Casino Gaming Degree Program Summaries

Read about associate's and bachelor's degree programs in casino gaming. Find out about the many career options that graduates may pursue, and check program admissions requirements.

Essential Information

A degree in casino gaming prepares graduates for positions working as managers or professional gaming operators at casinos across the country. Two degrees specific to the field include an Associate of Science in Gaming and Casino Management and a Bachelor of Science in Gaming Management. The content of these programs highlights topics like security, accounting and management, and an internship may also be available. States may require that workers in casino gaming be licensed; therefore, individuals should check with the state in which they want to work for full requirements.

Associate of Science in Gaming and Casino Management

Gaming and casino management is a branch of the hospitality industry that features its own regulations and standards of conduct. Although students enrolled in an associate's degree program in the field learn the basic customer service, organizational management and human resources skills that they might pick up in a general hospitality degree program, they also learn about casino gaming rules, casino security and gaming licensing. Students enrolled in such a 2-year program should also learn how to operate and manage a variety of different games, such as poker and craps tables.

Education Prerequisites

A high school diploma, or equivalent, are the most common prerequisites in the gaming and casino management field. Some schools also take high school grade point average into account when they are considering enrolling students into such a program. Employment in a casino will often require a background check and drug screening.

Program Coursework

Courses commonly found within an associate's degree program in casino gaming cover both hospitality skills and industry-specific information. Some examples include:

  • Introduction to gaming industry
  • Casino security
  • Hospitality sales
  • Marketing
  • Hospitality leadership
  • Casino operations
  • Gaming technology and operations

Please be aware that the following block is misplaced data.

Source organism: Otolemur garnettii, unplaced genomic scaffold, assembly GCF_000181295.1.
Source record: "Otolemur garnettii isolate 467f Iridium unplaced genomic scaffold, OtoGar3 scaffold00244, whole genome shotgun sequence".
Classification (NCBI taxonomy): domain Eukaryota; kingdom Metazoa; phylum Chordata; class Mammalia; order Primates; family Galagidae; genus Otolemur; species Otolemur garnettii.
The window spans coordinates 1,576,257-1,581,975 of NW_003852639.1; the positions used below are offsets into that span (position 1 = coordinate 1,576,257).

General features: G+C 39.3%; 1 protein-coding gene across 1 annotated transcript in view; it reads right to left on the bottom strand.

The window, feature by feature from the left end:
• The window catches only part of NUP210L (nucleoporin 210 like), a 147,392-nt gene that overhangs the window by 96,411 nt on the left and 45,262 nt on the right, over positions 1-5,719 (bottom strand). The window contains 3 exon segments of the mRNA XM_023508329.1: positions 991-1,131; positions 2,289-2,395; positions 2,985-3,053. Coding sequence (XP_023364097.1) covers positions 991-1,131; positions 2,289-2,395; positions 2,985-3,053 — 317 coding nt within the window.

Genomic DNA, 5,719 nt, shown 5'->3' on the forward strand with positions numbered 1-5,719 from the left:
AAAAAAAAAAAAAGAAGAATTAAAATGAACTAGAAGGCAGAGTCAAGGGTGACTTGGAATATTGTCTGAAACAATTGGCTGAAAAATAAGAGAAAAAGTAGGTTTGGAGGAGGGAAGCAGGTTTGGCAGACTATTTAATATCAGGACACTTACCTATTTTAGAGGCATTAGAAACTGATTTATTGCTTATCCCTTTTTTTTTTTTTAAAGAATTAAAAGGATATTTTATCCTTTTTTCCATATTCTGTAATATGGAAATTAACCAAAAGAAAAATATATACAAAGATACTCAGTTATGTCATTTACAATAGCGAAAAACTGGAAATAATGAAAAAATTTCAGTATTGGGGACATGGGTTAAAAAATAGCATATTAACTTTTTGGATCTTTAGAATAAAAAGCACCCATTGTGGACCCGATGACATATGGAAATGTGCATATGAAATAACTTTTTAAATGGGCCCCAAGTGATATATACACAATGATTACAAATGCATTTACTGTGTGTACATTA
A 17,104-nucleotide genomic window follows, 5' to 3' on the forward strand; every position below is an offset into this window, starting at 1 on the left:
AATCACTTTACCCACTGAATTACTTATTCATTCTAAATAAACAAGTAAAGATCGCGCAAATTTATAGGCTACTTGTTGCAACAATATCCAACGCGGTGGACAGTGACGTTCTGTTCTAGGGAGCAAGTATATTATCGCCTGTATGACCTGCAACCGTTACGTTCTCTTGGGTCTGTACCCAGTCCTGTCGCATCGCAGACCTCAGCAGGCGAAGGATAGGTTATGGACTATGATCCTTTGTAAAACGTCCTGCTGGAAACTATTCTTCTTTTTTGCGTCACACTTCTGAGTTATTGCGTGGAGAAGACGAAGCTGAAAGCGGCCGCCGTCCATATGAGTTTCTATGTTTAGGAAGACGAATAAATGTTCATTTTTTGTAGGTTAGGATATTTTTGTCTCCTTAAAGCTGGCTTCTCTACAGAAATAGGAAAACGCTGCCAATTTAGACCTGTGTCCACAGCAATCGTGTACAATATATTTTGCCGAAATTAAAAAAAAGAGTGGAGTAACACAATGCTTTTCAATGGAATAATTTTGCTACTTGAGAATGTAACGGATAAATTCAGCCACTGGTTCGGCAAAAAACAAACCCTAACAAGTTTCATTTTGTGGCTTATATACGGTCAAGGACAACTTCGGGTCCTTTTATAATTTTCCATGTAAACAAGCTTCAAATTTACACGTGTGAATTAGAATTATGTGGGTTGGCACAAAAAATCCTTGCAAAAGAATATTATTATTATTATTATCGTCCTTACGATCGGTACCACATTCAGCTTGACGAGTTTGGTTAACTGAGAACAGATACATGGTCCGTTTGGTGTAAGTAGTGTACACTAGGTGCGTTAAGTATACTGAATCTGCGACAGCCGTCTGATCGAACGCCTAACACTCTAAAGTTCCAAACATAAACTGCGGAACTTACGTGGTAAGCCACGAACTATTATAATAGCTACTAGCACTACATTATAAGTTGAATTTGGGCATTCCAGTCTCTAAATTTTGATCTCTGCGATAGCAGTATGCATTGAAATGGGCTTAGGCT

• Surveillance technology

Popular Career Options

An associate's degree in casino gaming and management can prepare graduates for entry-level positions in the following branches:

  • Casino management
  • Casino floor management
  • Casino security
  • Food and beverage services
  • Gaming regulations
  • Casino human resources management
  • Casino development

Bachelor of Science in Gaming Management

A bachelor's degree program in gaming management includes several of the entry-level courses found within an associate's degree program, but also provides students with a well-rounded general education background. In addition to studying hospitality, human resources and gaming regulations, students enrolled in such a program also study mathematics, humanities and social sciences. Many casino gaming degree programs offered at the bachelor's level also include an internship or work study component.

Education Prerequisites

As with associate's degree programs, students looking to enroll in a bachelor's degree program in casino gaming management should first have a high school diploma. Some schools in the field also accept transfer students from similar hospitality fields.

Program Coursework

Bachelor's degree programs in gaming management often include courses related to various aspects of casino management, including front office, security and floor management. Some examples include:

  • Introduction to gaming management
  • Hospitality accounting
  • Front office operations
  • Organizational management
  • Casino accounting
  • Gaming regulations
  • Gaming internship

Employment Outlook and Salary Info

Graduates of a bachelor's degree program in casino gaming most often go into management positions in the gaming industry. According to the U.S. Bureau of Labor Statistics (BLS), gaming managers held nearly 3,300 jobs in 2010 ( The states that employed the most gaming managers were California, Nevada and Oklahoma in May 2012, although the highest-paying state in the field was actually New Mexico. The median annual wage for a gaming manager in May 2012 was $65,220, according to the BLS.

Certification Options and Continuing Education

Each state has its own regulations for casino gaming workers, but most require that those in the industry become licensed. Casino and gaming managers who are interested in advancing in their careers or opening up their own operations might consider master's degree programs in business administration or a similar financial field.

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